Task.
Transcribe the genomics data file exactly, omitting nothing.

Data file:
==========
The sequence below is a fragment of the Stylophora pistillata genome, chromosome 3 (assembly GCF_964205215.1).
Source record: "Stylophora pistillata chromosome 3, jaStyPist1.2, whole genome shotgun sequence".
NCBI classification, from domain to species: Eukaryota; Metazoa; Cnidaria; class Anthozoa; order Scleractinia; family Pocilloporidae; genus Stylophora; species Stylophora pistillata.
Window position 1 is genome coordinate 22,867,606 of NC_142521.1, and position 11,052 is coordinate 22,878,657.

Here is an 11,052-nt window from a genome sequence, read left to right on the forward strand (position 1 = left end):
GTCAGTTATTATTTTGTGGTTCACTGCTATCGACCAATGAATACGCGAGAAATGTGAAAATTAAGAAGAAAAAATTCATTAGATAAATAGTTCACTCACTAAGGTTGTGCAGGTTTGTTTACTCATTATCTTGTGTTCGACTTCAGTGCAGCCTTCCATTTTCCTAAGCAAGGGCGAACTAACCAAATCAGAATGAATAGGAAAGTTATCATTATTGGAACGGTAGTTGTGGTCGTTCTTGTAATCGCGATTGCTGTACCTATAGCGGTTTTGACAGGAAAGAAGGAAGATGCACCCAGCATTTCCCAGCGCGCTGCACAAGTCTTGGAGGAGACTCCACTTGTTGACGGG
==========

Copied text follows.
The sequence below is a fragment of the Stylophora pistillata genome, chromosome 3 (assembly GCF_964205215.1).
Source record: "Stylophora pistillata chromosome 3, jaStyPist1.2, whole genome shotgun sequence".
NCBI classification, from domain to species: Eukaryota; Metazoa; Cnidaria; class Anthozoa; order Scleractinia; family Pocilloporidae; genus Stylophora; species Stylophora pistillata.
Window position 1 is genome coordinate 22,867,606 of NC_142521.1, and position 11,052 is coordinate 22,878,657.

Here is an 11,052-nt window from a genome sequence, read left to right on the forward strand (position 1 = left end):
GTCAGTTATTATTTTGTGGTTCACTGCTATCGACCAATGAATACGCGAGAAATGTGAAAATTAAGAAGAAAAAATTCATTAGATAAATAGTTCACTCACTAAGGTTGTGCAGGTTTGTTTACTCATTATCTTGTGTTCGACTTCAGTGCAGCCTTCCATTTTCCTAAGCAAGGGCGAACTAACCAAATCAGAATGAATAGGAAAGTTATCATTATTGGAACGGTAGTTGTGGTCGTTCTTGTAATCGCGATTGCTGTACCTATAGCGGTTTTGACAGGAAAGAAGGAAGATGCACCCAGCATTTCCCAGCGCGCTGCACAAGTCTTGGAGGAGACTCCACTTGTTGACGGG